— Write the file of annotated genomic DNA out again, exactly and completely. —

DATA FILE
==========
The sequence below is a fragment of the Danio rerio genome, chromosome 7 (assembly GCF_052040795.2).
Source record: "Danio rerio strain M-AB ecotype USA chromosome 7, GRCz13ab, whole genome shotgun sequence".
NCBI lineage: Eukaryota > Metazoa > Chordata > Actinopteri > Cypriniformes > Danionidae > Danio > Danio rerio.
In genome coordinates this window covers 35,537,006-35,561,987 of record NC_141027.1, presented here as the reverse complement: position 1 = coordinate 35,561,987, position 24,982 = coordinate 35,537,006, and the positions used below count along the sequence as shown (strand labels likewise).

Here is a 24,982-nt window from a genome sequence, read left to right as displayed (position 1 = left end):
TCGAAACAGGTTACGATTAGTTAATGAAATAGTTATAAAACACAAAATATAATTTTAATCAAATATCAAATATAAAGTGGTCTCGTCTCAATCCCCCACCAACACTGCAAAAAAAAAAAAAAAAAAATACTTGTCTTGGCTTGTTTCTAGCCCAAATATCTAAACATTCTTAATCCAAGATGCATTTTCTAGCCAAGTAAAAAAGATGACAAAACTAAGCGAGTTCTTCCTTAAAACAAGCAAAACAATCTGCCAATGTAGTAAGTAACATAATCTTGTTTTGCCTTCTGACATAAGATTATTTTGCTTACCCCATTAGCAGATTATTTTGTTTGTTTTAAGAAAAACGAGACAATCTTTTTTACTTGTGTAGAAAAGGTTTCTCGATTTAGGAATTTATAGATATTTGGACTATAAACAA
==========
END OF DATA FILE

The sequence below is a fragment of the Danio rerio genome, chromosome 7 (assembly GCF_052040795.2).
Source record: "Danio rerio strain M-AB ecotype USA chromosome 7, GRCz13ab, whole genome shotgun sequence".
NCBI lineage: Eukaryota > Metazoa > Chordata > Actinopteri > Cypriniformes > Danionidae > Danio > Danio rerio.
In genome coordinates this window covers 35,537,006-35,561,987 of record NC_141027.1, presented here as the reverse complement: position 1 = coordinate 35,561,987, position 24,982 = coordinate 35,537,006, and the positions used below count along the sequence as shown (strand labels likewise).

Here is a 24,982-nt window from a genome sequence, read left to right as displayed (position 1 = left end):
TCGAAACAGGTTACGATTAGTTAATGAAATAGTTATAAAACACAAAATATAATTTTAATCAAATATCAAATATAAAGTGGTCTCGTCTCAATCCCCCACCAACACTGCAAAAAAAAAAAAAAAAAAATACTTGTCTTGGCTTGTTTCTAGCCCAAATATCTAAACATTCTTAATCCAAGATGCATTTTCTAGCCAAGTAAAAAAGATGACAAAACTAAGCGAGTTCTTCCTTAAAACAAGCAAAACAATCTGCCAATGTAGTAAGTAACATAATCTTGTTTTGCCTTCTGACATAAGATTATTTTGCTTACCCCATTAGCAGATTATTTTGTTTGTTTTAAGAAAAACGAGACAATCTTTTTTACTTGTGTAGAAAAGGTTTCTCGATTTAGGAATTTATAGATATTTGGACTATAAACAA